Teaching & assessment

Your understanding and interpretation of novel scientific data will be assessed in the form of a thesis, while your training in transferable skills (provided by the taught component) will be assessed by coursework.

Your future career

A Masters in Biological Sciences at Royal Holloway, University of London is ideal for students who want to continue to further PhD study or pursue a research career in a variety of sectors. You will develop a range of advances research techniques as well as a range of transferrable skills, including experimental design and data analysis, as well as presenting research findings to an audience in the form of a conference presentation.

Our Masters graduates have gone on to secure PhD positions at Royal Holloway, the University of Oxford, Imperial College London, the Max Plank Institute, Germany, St George's University of London and MRC Harwell, as well as prestigious careers including Senior Keeper in Herpetology at London Zoo and Species Recovery Officer at Plantlife International.

  • Around a quarter of graduates secure PhD positions at Royal Holloway or elsewhere.
  • Excellent preparation for a research career in a variety of fields.
  • A close-knit graduate network to draw on, with alumni often visiting Royal Holloway to share their experiences.


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Biological Anthropology is the study of evolution and variation in human populations and of the interactions between human biology and environment. Read more
Biological Anthropology is the study of evolution and variation in human populations and of the interactions between human biology and environment. This combines our international reputation for anthropology, archaeology and biology, specifically including studies in primatology, evolutionary anthropology, human osteology, zooarchaeology, but also (paeleo-) ecology and behaviour.

This exciting course gives a core grounding in human evolution, primate behaviour and ecology, the origins of human behaviour and how hominines adapted to their environment, as well as human and animal skeletal analysis. Ultimately this course offers a uniquely wide range of suitable project topics that can prepare you for a career in a variety of aligned fields.

Core units:

Human Evolution
Human Functional Anatomy
Primate Behaviour & Ecology
Principles & Methods in Zooarchaeology
Research Project

Optional units (choose one of):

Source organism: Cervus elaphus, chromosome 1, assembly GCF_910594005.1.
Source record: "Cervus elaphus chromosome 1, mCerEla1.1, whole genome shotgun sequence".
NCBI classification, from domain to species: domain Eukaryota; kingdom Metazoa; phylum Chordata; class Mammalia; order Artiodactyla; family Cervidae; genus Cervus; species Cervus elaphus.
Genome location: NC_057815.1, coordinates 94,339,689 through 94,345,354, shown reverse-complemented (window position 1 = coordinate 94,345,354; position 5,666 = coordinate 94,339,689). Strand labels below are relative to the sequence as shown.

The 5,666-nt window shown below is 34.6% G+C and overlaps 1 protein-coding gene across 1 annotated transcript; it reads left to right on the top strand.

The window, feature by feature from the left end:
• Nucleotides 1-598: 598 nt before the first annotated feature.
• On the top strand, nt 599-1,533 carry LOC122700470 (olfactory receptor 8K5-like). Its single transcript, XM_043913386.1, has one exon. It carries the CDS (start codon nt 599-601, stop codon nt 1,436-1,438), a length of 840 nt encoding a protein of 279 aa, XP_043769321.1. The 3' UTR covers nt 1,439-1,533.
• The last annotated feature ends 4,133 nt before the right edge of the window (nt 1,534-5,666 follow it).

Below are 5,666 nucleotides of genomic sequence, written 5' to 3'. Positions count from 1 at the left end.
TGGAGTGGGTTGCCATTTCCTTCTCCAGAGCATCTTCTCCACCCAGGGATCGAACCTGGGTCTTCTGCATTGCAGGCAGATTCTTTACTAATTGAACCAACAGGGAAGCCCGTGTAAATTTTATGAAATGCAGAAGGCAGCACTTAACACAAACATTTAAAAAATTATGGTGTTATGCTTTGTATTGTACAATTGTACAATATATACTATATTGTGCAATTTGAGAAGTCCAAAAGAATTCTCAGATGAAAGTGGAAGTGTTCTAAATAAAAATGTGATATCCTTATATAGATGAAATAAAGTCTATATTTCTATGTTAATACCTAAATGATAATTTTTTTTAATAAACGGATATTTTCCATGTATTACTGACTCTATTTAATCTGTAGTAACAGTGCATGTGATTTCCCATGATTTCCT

Principles & Methods in Human Osteology
Techniques of Archaeological Recovery & Recording

And one of:
Archaeology of Human Remains
Bodies of Evidence - Skeletal Changes Before & After Death
Humans, Animals & Diet

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The Biotechnology MSc within the Institute of Biological, Environmental and Rural Sciences (IBERS) provides you with key skills, specialist knowledge and essential training for a career in industrial or academic bioscience. Read more

About the course

The Biotechnology MSc within the Institute of Biological, Environmental and Rural Sciences (IBERS) provides you with key skills, specialist knowledge and essential training for a career in industrial or academic bioscience. Increasingly, biotechnology companies are recruiting Master’s students with specialised skills to perform jobs previously the reserve of Doctorate level scientists.
At the end of the course you will be able to meet the challenges of biotechnology, demonstrate critical thinking and solve problems, exploit opportunities, and know how ideas can be turned into viable businesses or a successful grant application.

Why study Biotechnology at IBERS?

You want specialist experience and knowledge in biotechnology research and commercial application to give you a competitive edge in the job market and underpin your successful career. IBERS has the credentials to deliver these goals.

With 360 members of staff, 1350 undergraduate students and more than 150 postgraduate students IBERS is the largest Institute within Aberystwyth University. Our excellence in teaching was recognised by outstanding scores in the National Student Satisfaction Survey (2016), with three courses recording 100% student satisfaction and a further 10 scoring above the national average. The latest employability data shows that 92% of IBERS graduates were in work or further study six months after leaving Aberystwyth University. The most recent joint submission to the Research Excellence Framework (REF) displayed that 78% of our research as world-leading or internationally excellent, 97% of our research is internationally recognised, and 76% judged as world-leading in terms of research impact.

IBERS is internationally-recognised for research excellence and works to provide solutions to global challenges such as food security, sustainable bioenergy, and the impacts of climate change. IBERS hosts 2 National bioscience facilities: The National Plant Phenomics Centre –a state of the art automated plant growth facility that allows the high throughput evaluation of growth and morphology in defined environments, and the BEACON Centre of Excellence for Biorefining - a £20 million partnership between Aberystwyth, Bangor and Swansea Universities set up to help Welsh businesses develop new ways of converting biomass feedstocks and waste streams into products for the pharmaceutical, chemicals, fuel and cosmetic industries.

IBERS has a track record of working with academic and industrial partners to develop and translate innovative bioscience research into solutions that help mitigate the impacts of climate change, animal and plant disease, and deliver renewable energy and food and water security.

Course structure and content